I must admit that this album is one of my "guilty pleasures." It is unabashedly sentimental "New Age" music, as sweet as cotton candy and as soft as a down pillow, and this "dark techno/ambient" fan loves it. River of Stars is like all the good moments of Enya, the "celestial choruses" and the synthesized orchestral and string playing, without Enya's bleating little voice and Celtic/religious pretensions. It is slickly and professionally produced, with occasional hints of Latin or Indian rhythms and harmonies. The liner notes give a mythical background for each track, but as far as I'm concerned, they could all come from the same myth or culture, since the style of the different pieces is so similar. Just imagine attenuated "world music" sung by pretty star-bedecked angels in long floating dresses, accompanied by silver flutes and golden harps, and you've got the image for this album. There's a hint of old Vangelis' "Cosmos" in places, such as on track 5, "Starwalkers." Track 3, "Stella Maris," and track 6, "Heaven and Earth," use delicately syncopated rhythms and celestial chants in a bright musical mist, while Track 9, "Tanabata Moon," defines the meaning of "ethereal."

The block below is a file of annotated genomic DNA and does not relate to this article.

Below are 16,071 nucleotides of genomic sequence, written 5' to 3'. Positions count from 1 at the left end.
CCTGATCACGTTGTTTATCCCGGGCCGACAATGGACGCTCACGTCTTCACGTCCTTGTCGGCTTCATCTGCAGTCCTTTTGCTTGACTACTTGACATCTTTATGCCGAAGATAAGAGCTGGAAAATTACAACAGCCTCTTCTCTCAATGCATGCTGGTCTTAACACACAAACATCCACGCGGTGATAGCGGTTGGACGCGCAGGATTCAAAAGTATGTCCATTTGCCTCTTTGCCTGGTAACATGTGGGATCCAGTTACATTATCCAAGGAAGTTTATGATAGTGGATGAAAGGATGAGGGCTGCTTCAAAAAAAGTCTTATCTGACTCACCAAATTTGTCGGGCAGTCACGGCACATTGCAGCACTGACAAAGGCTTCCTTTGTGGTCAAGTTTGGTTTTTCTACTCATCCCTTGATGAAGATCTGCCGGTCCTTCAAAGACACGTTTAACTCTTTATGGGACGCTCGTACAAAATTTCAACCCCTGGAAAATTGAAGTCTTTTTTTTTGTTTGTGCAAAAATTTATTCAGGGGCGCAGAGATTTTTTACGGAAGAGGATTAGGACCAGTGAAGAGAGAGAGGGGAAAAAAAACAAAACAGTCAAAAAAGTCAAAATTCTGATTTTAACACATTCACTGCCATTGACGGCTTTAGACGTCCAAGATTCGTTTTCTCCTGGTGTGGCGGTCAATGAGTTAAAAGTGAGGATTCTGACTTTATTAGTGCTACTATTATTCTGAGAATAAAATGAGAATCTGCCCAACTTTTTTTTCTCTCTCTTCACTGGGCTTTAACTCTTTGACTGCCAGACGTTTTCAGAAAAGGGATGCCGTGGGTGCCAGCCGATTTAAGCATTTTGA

Yes, I admit it. I don't always listen to Serious Classical Music and Somber Ambient. The sun is shining and the wind is rustling in the trees, and I can't stop listening to this balmy summer breeze of an album. My only question is: after next year, will this album's producers become out of date?
I love jazz because next to my kids, it's the love of my life.
I was first exposed to jazz by Joe Rico from a tiny station in Niagara Falls in 1954 when I was 13.
The best show I ever attended was Maynard Ferguson who blew the roof off Massey Hall in the late 50s.
My advice to new listeners is to listen to everything you can and then listen again.